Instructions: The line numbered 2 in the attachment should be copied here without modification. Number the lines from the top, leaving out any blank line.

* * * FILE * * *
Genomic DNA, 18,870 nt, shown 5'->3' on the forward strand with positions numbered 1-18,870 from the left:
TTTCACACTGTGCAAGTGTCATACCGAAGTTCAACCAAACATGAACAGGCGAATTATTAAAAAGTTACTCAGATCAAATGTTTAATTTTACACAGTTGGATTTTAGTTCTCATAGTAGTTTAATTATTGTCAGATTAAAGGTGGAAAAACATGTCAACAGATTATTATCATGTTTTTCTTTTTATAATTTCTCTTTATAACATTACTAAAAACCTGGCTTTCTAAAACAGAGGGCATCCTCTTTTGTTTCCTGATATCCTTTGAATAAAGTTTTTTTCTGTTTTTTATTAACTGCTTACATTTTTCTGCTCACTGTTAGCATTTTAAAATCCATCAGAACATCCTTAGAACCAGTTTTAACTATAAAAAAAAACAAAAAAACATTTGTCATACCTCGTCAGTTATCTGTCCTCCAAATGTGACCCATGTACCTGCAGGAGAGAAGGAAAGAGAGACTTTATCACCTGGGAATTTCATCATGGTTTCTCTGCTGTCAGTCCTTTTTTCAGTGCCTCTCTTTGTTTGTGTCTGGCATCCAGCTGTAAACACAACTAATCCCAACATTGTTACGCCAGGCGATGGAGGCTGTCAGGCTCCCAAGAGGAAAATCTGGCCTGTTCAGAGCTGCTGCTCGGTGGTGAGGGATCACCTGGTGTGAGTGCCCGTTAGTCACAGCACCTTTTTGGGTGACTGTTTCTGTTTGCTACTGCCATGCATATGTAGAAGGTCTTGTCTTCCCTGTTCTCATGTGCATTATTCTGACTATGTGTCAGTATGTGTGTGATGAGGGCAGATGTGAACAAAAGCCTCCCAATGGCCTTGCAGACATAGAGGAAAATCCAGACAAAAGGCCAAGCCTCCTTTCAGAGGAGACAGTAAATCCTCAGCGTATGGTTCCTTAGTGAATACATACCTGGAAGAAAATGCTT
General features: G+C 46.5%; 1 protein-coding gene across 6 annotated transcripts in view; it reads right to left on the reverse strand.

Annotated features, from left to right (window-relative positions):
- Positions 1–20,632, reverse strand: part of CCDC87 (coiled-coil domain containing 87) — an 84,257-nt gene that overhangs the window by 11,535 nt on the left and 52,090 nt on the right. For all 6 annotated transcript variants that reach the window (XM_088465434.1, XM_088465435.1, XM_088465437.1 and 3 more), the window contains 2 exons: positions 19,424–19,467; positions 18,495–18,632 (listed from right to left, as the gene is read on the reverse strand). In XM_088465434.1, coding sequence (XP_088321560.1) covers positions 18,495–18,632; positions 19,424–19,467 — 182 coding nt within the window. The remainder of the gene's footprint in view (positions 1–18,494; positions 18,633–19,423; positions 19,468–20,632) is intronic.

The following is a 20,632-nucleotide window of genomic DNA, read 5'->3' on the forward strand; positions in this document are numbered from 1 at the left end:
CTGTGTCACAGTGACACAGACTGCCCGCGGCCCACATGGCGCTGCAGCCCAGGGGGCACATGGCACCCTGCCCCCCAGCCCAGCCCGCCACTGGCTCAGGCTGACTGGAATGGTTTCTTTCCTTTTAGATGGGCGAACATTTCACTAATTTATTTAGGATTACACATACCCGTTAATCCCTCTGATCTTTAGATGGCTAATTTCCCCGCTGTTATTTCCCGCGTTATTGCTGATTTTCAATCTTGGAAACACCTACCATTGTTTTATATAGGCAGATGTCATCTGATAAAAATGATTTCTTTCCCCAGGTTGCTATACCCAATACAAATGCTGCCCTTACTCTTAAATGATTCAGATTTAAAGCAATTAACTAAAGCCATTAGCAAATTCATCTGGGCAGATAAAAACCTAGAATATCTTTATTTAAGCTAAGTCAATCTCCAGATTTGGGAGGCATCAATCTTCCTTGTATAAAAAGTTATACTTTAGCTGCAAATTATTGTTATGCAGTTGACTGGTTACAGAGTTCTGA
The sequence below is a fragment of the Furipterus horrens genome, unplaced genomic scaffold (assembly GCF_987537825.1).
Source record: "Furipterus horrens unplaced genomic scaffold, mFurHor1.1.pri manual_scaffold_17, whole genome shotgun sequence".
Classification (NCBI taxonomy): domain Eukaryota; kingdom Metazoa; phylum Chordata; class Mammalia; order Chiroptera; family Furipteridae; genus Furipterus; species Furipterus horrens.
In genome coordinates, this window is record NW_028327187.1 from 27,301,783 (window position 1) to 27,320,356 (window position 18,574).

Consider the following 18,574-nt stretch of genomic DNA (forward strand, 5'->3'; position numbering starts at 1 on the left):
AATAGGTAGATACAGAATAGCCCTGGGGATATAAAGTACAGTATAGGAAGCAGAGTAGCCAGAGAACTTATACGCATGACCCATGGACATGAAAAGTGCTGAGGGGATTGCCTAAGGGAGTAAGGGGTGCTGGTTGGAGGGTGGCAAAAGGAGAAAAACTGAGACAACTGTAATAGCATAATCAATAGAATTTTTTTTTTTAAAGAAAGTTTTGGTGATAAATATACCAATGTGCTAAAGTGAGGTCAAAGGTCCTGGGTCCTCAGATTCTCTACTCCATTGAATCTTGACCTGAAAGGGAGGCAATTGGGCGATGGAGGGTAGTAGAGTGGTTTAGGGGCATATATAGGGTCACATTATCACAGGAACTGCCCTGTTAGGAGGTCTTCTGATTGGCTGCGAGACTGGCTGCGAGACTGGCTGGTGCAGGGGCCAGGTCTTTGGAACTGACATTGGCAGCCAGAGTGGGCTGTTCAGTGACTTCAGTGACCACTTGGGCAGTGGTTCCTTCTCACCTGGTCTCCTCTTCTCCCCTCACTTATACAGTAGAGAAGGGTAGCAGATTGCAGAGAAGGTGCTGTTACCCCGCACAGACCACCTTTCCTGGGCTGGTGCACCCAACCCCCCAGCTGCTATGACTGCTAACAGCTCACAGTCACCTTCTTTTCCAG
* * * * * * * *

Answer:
TTTCACACTGTGCAAGTGTCATACCGAAGTTCAACCAAACATGAACAGGCGAATTATTAAAAAGTTACTCAGATCAAATGTTTAATTTTACACAGTTGGATTTTAGTTCTCATAGTAGTTTAATTATTGTCAGATTAAAGGTGGAAAAACATGTCAACAGATTATTATCATGTTTTTCTTTTTATAATTTCTCTTTATAACATTACTAAAAACCTGGCTTTCTAAAACAGAGGGCATCCTCTTTTGTTTCCTGATATCCTTTGAATAAAGTTTTTTTCTGTTTTTTATTAACTGCTTACATTTTTCTGCTCACTGTTAGCATTTTAAAATCCATCAGAACATCCTTAGAACCAGTTTTAACTATAAAAAAAAACAAAAAAACATTTGTCATACCTCGTCAGTTATCTGTCCTCCAAATGTGACCCATGTACCTGCAGGAGAGAAGGAAAGAGAGACTTTATCACCTGGGAATTTCATCATGGTTTCTCTGCTGTCAGTCCTTTTTTCAGTGCCTCTCTTTGTTTGTGTCTGGCATCCAGCTGTAAACACAACTAATCCCAACATTGTTACGCCAGGCGATGGAGGCTGTCAGGCTCCCAAGAGGAAAATCTGGCCTGTTCAGAGCTGCTGCTCGGTGGTGAGGGATCACCTGGTGTGAGTGCCCGTTAGTCACAGCACCTTTTTGGGTGACTGTTTCTGTTTGCTACTGCCATGCATATGTAGAAGGTCTTGTCTTCCCTGTTCTCATGTGCATTATTCTGACTATGTGTCAGTATGTGTGTGATGAGGGCAGATGTGAACAAAAGCCTCCCAATGGCCTTGCAGACATAGAGGAAAATCCAGACAAAAGGCCAAGCCTCCTTTCAGAGGAGACAGTAAATCCTCAGCGTATGGTTCCTTAGTGAATACATACCTGGAAGAAAATGCTT